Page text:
To discourage the use of pension funds for purposes other than normal retirement, the law imposes additional taxes on early distributions of those funds and on failures to withdraw the funds timely. Ordinarily, you will not be subject to these taxes if you roll over all early distributions you receive, as explained earlier, and begin drawing out the funds at a normal retirement age, in reasonable amounts over your life expectancy. These special additional taxes are the taxes on:
- Early distributions, and
- Excess accumulation (not receiving minimum distributions).
These taxes are discussed in the following sections.
If you must pay either of these taxes, report them on Form 5329. However, you do not have to file Form 5329 if you owe only the tax on early distributions and your Form 1099-R correctly shows a "1" in box 7. Instead, enter 10% of the taxable part of the distribution on Form 1040, line 59 and write "No" under the heading "Other Taxes" to the left of line 59. If you file Form 1040NR, enter 10% of the taxable part of the distribution on line 54 and write "No" on the dotted line next to line 54.
Even if you do not owe any of these taxes, you may have to complete Form 5329 and attach it to your Form 1040 or Form 1040NR. This applies if you meet an exception to the tax on early distributions but box 7 of your Form 1099-R does not indicate an exception.taxmap/pubs/p575-005.htm#en_us_publink10004541
Most distributions (both periodic and nonperiodic) from qualified retirement plans and nonqualified annuity contracts made to you before you reach age 591/2 are subject to an additional tax of 10%. This tax applies to the part of the distribution that you must include in gross income. It does not apply to any part of a distribution that is tax free, such as amounts that represent a return of your cost or that were rolled over to another retirement plan. It also does not apply to corrective distributions of excess deferrals, excess contributions, or excess aggregate contributions (discussed earlier under Taxation of Nonperiodic Payments).
For this purpose, a qualified retirement plan is:
- A qualified employee plan (including a qualified cash or deferred arrangement (CODA) under Internal Revenue Code section 401(k)),
- A qualified employee annuity plan,
- A tax-sheltered annuity plan (403(b) plan), or
- An eligible state or local government section 457 deferred compensation plan (to the extent that any distribution is attributable to amounts the plan received in a direct transfer or rollover from one of the other plans listed here or an IRA).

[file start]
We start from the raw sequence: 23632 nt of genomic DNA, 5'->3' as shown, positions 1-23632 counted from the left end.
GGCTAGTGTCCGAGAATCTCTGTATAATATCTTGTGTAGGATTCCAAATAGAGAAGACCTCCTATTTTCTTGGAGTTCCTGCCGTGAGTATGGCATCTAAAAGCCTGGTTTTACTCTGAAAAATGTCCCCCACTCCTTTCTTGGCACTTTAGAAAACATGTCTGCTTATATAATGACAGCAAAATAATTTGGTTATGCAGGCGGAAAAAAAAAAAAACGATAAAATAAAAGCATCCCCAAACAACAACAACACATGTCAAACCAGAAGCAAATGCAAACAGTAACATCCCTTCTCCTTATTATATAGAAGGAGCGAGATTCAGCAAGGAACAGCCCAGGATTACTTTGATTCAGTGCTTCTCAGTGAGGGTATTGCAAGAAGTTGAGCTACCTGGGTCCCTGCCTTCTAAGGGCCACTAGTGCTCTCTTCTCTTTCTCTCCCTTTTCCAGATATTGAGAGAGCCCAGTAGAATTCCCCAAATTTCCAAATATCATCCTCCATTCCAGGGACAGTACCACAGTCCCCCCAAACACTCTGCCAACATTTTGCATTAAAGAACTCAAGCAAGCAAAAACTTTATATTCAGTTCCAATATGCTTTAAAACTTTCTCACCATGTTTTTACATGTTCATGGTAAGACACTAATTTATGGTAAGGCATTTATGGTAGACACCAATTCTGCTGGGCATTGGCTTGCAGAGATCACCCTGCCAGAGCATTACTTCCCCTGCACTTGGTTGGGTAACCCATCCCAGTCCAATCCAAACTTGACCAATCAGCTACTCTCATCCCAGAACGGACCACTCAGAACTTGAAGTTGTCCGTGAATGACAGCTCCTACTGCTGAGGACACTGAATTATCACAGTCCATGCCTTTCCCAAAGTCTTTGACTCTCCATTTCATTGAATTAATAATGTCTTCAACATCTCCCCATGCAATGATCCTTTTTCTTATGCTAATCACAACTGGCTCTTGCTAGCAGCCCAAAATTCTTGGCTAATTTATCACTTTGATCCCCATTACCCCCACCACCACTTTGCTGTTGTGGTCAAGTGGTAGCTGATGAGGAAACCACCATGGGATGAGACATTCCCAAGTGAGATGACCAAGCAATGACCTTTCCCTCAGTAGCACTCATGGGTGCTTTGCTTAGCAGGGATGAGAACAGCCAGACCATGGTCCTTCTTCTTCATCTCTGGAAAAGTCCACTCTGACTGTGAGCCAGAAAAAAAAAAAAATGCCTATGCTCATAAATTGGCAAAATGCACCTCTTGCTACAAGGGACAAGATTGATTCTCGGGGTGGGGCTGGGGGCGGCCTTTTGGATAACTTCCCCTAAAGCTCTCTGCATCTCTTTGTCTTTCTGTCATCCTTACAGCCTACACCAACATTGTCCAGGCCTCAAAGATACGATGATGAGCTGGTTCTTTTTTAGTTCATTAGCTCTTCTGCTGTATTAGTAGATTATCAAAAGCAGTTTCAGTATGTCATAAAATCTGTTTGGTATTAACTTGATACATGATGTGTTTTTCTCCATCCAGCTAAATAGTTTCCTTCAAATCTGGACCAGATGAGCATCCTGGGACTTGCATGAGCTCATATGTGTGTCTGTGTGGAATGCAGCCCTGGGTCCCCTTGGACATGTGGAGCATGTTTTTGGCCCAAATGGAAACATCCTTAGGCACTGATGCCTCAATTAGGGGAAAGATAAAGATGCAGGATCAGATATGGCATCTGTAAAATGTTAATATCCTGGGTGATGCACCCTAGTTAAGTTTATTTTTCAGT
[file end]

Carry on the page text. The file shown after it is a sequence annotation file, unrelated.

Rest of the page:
If an early withdrawal from a deferred annuity is otherwise subject to the 10% additional tax, a 5% rate may apply instead. A 5% rate applies to distributions under a written election providing a specific schedule for the distribution of your interest in the contract if, as of March 1, 1986, you had begun receiving payments under the election. On line 4 of Form 5329, multiply the line 3 amount by 5% instead of 10%. Attach an explanation to your return. taxmap/pubs/p575-005.htm#en_us_publink10004543
Certain early distributions are excepted from the early distribution tax. If the payer knows that an exception applies to your early distribution, distribution code "2," "3," or "4" should be shown in box 7 of your Form 1099-R and you do not have to report the distribution on Form 5329. If an exception applies but distribution code "1" (early distribution, no known exception) is shown in box 7, you must file Form 5329. Enter the taxable amount of the distribution shown in box 2a of your Form 1099-R on line 1 of Form 5329. On line 2, enter the amount that can be excluded and the exception number shown in the Form 5329 instructions.
If distribution code "1" is incorrectly shown on your Form 1099-R for a distribution received when you were age 591/2 or older, include that distribution on Form 5329. Enter exception number "12" on line 2.
The tax does not apply to distributions that are:
- Made as part of a series of substantially equal periodic payments (made at least annually) for your life (or life expectancy) or the joint lives (or joint life expectancies) of you and your designated beneficiary (if from a qualified retirement plan, the payments must begin after separation from service). See Substantially equal periodic payments, later,
- Made because you are totally and permanently disabled, or
- Made on or after the death of the plan participant or contract holder.
The tax does not apply to distributions that are:
- From a qualified retirement plan (other than an IRA) after your separation from service in or after the year you reached age 55 (age 50 for qualified public safety employees),
- From a qualified retirement plan (other than an IRA) to an alternate payee under a qualified domestic relations order,
- From a qualified retirement plan to the extent you have deductible medical expenses (medical expenses that exceed 7.5% of your adjusted gross income), whether or not you itemize your deductions for the year,